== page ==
RG: This film kind of ended a phase of yours that I would call horror of different subgenres, but then you seemed to start afresh with a short series of wild sex-oriented comedies that what can only be described (by me, paraphrasing Mel Brooks) as comedic gay romps in a garden: the crime spree Strapped for Danger (2017) and sci-fi/superhero-themed Code Name: Dynastud (2018). What was the thinking behind the switcheroo?
Richard: I grew tired of horror films and I wanted to make some more playful types of movies. As I said before, I make films I would have wanted to see as a 17-year-zold. And man, I would have loved to see a gay sex comedy at 2 AM on Cinemax!
RG: Oh, by the way, was Sarah Reed’s accent om Strapped for Danger supposed to be New York or New Jersey? Her snort was quite funny.
Richard: I told her before we started rehearsals, “Come up with an annoying voice.” And boy did she ever. It’s supposed to be a little Long Island sounding. It makes me laugh, and that’s really what counts!
RG: One of the thoughts I had is that this is the flip of Thelma and Louise, or most chick flicks, where the men are the heroes (or anti-heroes), and the women are the jerks.
Richard: That’s probably screenwriter Duncan Pflaster’s take on it. That’s the interesting thing for the movie with me. All my films have a strange sort of moral compass. Except for this one!
RG: In Code Name: Dynastud, what’s with the character Vargas’ (Aaron Andrade) voice? I ask in a friendly way, out of curiosity. He sounds so different than in Seven Dorms of Death.
Richard: Well, as you may have noticed the entire film is dubbed. I wanted an Enter the Ninja (1981) vibe where the dubbing isn’t as off as a Godzilla film, but you’re like “What the hell is up here?” Which leads us to Vargas. I wanted some big indicators that the movie was dubbed so people wouldn’t be all like, “This is a mistake!” So, I asked Aaron to do a completely different voice. And he came out with that, and I almost had a stroke laughing. Do you know of the actor Matt Berry? He was in “The IT Crowd.” I think Aaron was doing a riff on his voice. British actor with a very pompous voice.
RG: While the Strapped for Danger sequel is in the line-up, meanwhile you recently released the Gothic-toned Before the Night is Over (2020). Would you say this was influenced by Whatever Happed to Baby Jane? (1962) or possibly Hush… Hush, Sweet Charlotte (1964)? What else influenced the feel of the film?
Richard: The way I typically describe Before the Night is Over is that it’s “If Tennessee Williams had a stroke and wrote a horror screenplay.” That script was literally written on instinct. Plus, I have a lot of fun writing southern characters. I don’t know why, I just always have!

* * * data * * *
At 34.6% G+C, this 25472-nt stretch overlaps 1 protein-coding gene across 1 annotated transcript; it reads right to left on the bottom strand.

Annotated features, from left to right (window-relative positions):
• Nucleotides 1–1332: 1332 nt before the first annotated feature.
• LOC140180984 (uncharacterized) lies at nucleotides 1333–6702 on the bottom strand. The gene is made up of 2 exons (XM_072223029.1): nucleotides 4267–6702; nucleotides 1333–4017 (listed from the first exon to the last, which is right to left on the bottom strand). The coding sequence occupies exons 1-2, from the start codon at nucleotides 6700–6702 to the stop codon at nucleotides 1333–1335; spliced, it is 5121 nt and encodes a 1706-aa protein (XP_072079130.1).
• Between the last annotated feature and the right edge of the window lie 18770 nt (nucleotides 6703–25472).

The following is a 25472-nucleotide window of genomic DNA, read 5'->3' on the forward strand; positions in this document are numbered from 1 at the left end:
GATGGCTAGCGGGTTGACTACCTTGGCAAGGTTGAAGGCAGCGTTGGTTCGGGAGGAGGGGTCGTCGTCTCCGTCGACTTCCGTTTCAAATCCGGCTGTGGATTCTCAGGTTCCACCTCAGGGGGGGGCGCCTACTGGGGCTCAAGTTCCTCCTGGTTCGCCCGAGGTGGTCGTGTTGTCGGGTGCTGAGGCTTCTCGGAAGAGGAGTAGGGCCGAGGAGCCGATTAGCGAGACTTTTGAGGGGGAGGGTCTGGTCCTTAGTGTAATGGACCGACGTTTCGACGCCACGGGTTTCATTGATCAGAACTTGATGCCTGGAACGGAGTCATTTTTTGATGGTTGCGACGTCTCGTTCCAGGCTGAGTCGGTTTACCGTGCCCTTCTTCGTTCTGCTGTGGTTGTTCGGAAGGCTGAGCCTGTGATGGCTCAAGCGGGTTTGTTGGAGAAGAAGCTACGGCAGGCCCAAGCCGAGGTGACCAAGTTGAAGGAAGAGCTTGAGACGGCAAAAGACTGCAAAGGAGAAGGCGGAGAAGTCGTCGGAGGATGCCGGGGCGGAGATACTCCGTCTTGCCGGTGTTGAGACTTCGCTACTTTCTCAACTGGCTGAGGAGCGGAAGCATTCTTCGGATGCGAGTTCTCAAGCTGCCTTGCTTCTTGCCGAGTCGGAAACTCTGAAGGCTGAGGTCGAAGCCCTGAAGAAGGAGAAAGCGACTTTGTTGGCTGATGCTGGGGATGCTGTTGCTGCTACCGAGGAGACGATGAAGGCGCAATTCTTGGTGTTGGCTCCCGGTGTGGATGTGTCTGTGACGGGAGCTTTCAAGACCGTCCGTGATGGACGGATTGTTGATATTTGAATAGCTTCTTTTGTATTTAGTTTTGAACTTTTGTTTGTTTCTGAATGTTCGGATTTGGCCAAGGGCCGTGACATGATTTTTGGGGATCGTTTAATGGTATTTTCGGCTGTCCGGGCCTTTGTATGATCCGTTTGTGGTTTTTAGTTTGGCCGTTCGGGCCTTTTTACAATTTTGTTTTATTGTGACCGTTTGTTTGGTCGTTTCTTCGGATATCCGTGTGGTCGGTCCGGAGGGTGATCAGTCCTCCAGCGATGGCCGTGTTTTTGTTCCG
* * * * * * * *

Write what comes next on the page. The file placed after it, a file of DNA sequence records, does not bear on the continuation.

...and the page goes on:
RG: I’m assuming the front of the house was in Rhode Island?
Richard: Yep! You’d never believe it!
RG: I found the end to be a bit vague.
Richard: When I was writing the script with Lenny, I wanted it to have a very Euro vibe. So, one of the things I’ve always noticed and loved about Italian horror films is that they don’t actually make a lick of sense. So, I made it a point not to explain almost everything. But, much like the run time of the movie, a lot of that film is a reaction to Hollywood’s insistence on having films that are way too long, and explaining everything to the point of boredom. I mean, what the hell does the ending of City of the Living Dead [1980; aka Gates of Hell] mean?
RG: Most independent films today seem to rely on the big-name cameo to draw in the fans. You don’t do that often, and the only big cult names I can think of in that area are Lynn Lowry in Beyond the Dunwich Horror, and Debbie Rochon, who rather than having a cameo was such a major part of Exhumed (2001); she was also in Splatter Disco with Lowry and Ken Foree of 1979’s Dawn of the Dead.
Richard: As much as I loved working Ken and Lynn, I don’t find the money spent on “name actors” to be worth it. I’d rather give an upcoming actor their shot.
RG: What was it like working with Ms. Rochon?
Richard: A true pleasure. Debbie is a complete pro, and she’s also amazingly wonderful to have on a set. A professional all the way, and very funny and passionate. What more could you ask for in an actor?
RG: Along with directing, you have also been doing quite a bit of acting in both film and on stage in Rhode Island. Is it hard to let go of the reins to let someone else direct you, or do you chime in with ideas; or do you just go with the flow?
Richard: To be honest, I love acting more than directing. It’s very pure and immediate. And I love being clay in a director’s hands.
Note: Richard has a new feature film out since these questions went out called Strapped for Danger II: Undercover Vice.